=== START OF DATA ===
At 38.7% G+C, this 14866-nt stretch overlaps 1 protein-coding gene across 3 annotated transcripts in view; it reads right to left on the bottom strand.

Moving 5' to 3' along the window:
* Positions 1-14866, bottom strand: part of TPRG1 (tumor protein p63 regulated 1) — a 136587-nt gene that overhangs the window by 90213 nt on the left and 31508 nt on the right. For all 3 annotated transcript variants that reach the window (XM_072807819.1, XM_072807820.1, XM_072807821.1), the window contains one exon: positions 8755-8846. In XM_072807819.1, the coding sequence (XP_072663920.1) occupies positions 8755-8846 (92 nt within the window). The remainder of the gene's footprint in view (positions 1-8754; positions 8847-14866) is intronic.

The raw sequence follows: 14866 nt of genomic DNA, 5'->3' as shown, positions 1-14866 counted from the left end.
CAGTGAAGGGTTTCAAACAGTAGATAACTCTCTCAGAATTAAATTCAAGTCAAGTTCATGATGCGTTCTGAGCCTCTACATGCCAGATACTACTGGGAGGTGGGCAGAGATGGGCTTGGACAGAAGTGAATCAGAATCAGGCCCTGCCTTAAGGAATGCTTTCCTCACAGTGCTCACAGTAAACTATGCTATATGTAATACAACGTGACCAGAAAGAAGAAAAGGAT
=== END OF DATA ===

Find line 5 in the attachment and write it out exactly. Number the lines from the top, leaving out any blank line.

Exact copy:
CAGTGAAGGGTTTCAAACAGTAGATAACTCTCTCAGAATTAAATTCAAGTCAAGTTCATGATGCGTTCTGAGCCTCTACATGCCAGATACTACTGGGAGGTGGGCAGAGATGGGCTTGGACAGAAGTGAATCAGAATCAGGCCCTGCCTTAAGGAATGCTTTCCTCACAGTGCTCACAGTAAACTATGCTATATGTAATACAACGTGACCAGAAAGAAGAAAAGGAT